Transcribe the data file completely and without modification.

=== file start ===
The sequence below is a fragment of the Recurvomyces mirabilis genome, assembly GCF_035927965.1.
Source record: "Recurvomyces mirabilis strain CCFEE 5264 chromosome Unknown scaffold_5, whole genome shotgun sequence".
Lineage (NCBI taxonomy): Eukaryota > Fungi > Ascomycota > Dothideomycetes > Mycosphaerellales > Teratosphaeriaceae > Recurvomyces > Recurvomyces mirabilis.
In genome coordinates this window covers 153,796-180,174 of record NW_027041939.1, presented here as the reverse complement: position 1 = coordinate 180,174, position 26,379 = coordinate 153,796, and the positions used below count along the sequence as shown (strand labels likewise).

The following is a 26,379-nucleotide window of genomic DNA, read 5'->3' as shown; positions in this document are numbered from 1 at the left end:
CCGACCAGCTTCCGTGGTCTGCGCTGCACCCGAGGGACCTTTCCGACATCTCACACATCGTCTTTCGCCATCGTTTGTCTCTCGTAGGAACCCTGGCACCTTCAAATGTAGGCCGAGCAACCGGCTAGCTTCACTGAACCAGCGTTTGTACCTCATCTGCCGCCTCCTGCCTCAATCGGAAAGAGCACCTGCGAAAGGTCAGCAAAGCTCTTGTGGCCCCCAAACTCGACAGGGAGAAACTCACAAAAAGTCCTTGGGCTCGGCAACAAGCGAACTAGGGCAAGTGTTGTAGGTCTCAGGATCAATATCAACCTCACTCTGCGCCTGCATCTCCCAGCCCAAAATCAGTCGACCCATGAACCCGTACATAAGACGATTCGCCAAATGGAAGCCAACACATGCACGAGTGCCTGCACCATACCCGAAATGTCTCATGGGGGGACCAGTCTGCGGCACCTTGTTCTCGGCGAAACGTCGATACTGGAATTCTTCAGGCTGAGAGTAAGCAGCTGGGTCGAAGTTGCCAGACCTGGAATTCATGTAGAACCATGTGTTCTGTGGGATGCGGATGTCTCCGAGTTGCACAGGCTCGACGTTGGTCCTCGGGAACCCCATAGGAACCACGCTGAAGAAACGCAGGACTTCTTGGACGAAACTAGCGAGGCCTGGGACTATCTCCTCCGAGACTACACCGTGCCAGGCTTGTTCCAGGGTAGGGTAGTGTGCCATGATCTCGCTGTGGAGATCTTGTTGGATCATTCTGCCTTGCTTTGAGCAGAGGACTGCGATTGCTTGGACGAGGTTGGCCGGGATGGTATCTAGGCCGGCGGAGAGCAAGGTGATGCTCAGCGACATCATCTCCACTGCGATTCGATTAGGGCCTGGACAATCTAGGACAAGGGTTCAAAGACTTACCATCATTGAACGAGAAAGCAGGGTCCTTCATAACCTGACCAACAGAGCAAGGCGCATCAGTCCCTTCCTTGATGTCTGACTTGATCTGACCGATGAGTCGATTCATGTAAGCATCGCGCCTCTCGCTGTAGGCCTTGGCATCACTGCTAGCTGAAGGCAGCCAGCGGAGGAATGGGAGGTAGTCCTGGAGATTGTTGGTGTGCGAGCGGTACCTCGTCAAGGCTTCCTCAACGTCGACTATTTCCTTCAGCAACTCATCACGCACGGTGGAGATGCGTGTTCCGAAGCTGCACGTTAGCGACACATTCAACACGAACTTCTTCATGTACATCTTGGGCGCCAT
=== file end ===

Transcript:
The sequence below is a fragment of the Recurvomyces mirabilis genome, assembly GCF_035927965.1.
Source record: "Recurvomyces mirabilis strain CCFEE 5264 chromosome Unknown scaffold_5, whole genome shotgun sequence".
Lineage (NCBI taxonomy): Eukaryota > Fungi > Ascomycota > Dothideomycetes > Mycosphaerellales > Teratosphaeriaceae > Recurvomyces > Recurvomyces mirabilis.
In genome coordinates this window covers 153,796-180,174 of record NW_027041939.1, presented here as the reverse complement: position 1 = coordinate 180,174, position 26,379 = coordinate 153,796, and the positions used below count along the sequence as shown (strand labels likewise).

The following is a 26,379-nucleotide window of genomic DNA, read 5'->3' as shown; positions in this document are numbered from 1 at the left end:
CCGACCAGCTTCCGTGGTCTGCGCTGCACCCGAGGGACCTTTCCGACATCTCACACATCGTCTTTCGCCATCGTTTGTCTCTCGTAGGAACCCTGGCACCTTCAAATGTAGGCCGAGCAACCGGCTAGCTTCACTGAACCAGCGTTTGTACCTCATCTGCCGCCTCCTGCCTCAATCGGAAAGAGCACCTGCGAAAGGTCAGCAAAGCTCTTGTGGCCCCCAAACTCGACAGGGAGAAACTCACAAAAAGTCCTTGGGCTCGGCAACAAGCGAACTAGGGCAAGTGTTGTAGGTCTCAGGATCAATATCAACCTCACTCTGCGCCTGCATCTCCCAGCCCAAAATCAGTCGACCCATGAACCCGTACATAAGACGATTCGCCAAATGGAAGCCAACACATGCACGAGTGCCTGCACCATACCCGAAATGTCTCATGGGGGGACCAGTCTGCGGCACCTTGTTCTCGGCGAAACGTCGATACTGGAATTCTTCAGGCTGAGAGTAAGCAGCTGGGTCGAAGTTGCCAGACCTGGAATTCATGTAGAACCATGTGTTCTGTGGGATGCGGATGTCTCCGAGTTGCACAGGCTCGACGTTGGTCCTCGGGAACCCCATAGGAACCACGCTGAAGAAACGCAGGACTTCTTGGACGAAACTAGCGAGGCCTGGGACTATCTCCTCCGAGACTACACCGTGCCAGGCTTGTTCCAGGGTAGGGTAGTGTGCCATGATCTCGCTGTGGAGATCTTGTTGGATCATTCTGCCTTGCTTTGAGCAGAGGACTGCGATTGCTTGGACGAGGTTGGCCGGGATGGTATCTAGGCCGGCGGAGAGCAAGGTGATGCTCAGCGACATCATCTCCACTGCGATTCGATTAGGGCCTGGACAATCTAGGACAAGGGTTCAAAGACTTACCATCATTGAACGAGAAAGCAGGGTCCTTCATAACCTGACCAACAGAGCAAGGCGCATCAGTCCCTTCCTTGATGTCTGACTTGATCTGACCGATGAGTCGATTCATGTAAGCATCGCGCCTCTCGCTGTAGGCCTTGGCATCACTGCTAGCTGAAGGCAGCCAGCGGAGGAATGGGAGGTAGTCCTGGAGATTGTTGGTGTGCGAGCGGTACCTCGTCAAGGCTTCCTCAACGTCGACTATTTCCTTCAGCAACTCATCACGCACGGTGGAGATGCGTGTTCCGAAGCTGCACGTTAGCGACACATTCAACACGAACTTCTTCATGTACATCTTGGGCGCCAT